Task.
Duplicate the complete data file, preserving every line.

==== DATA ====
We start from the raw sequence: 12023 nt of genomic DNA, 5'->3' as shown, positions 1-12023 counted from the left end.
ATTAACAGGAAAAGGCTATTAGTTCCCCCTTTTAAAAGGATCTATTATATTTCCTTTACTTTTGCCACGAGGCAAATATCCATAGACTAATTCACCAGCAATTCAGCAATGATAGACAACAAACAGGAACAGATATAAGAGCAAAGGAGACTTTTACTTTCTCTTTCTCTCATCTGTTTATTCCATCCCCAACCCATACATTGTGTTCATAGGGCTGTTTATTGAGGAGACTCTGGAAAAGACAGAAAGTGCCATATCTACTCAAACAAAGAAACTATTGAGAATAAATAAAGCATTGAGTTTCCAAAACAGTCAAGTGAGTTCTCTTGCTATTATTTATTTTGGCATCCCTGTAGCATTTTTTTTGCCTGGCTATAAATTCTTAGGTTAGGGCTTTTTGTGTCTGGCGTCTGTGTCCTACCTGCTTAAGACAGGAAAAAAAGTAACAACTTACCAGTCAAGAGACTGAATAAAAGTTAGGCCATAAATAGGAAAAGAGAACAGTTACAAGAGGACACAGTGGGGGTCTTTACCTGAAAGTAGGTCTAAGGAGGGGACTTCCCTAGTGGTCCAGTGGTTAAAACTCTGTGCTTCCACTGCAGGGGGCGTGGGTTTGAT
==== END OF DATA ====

We start from the raw sequence: 12023 nt of genomic DNA, 5'->3' as shown, positions 1-12023 counted from the left end.
ATTAACAGGAAAAGGCTATTAGTTCCCCCTTTTAAAAGGATCTATTATATTTCCTTTACTTTTGCCACGAGGCAAATATCCATAGACTAATTCACCAGCAATTCAGCAATGATAGACAACAAACAGGAACAGATATAAGAGCAAAGGAGACTTTTACTTTCTCTTTCTCTCATCTGTTTATTCCATCCCCAACCCATACATTGTGTTCATAGGGCTGTTTATTGAGGAGACTCTGGAAAAGACAGAAAGTGCCATATCTACTCAAACAAAGAAACTATTGAGAATAAATAAAGCATTGAGTTTCCAAAACAGTCAAGTGAGTTCTCTTGCTATTATTTATTTTGGCATCCCTGTAGCATTTTTTTTGCCTGGCTATAAATTCTTAGGTTAGGGCTTTTTGTGTCTGGCGTCTGTGTCCTACCTGCTTAAGACAGGAAAAAAAGTAACAACTTACCAGTCAAGAGACTGAATAAAAGTTAGGCCATAAATAGGAAAAGAGAACAGTTACAAGAGGACACAGTGGGGGTCTTTACCTGAAAGTAGGTCTAAGGAGGGGACTTCCCTAGTGGTCCAGTGGTTAAAACTCTGTGCTTCCACTGCAGGGGGCGTGGGTTTGAT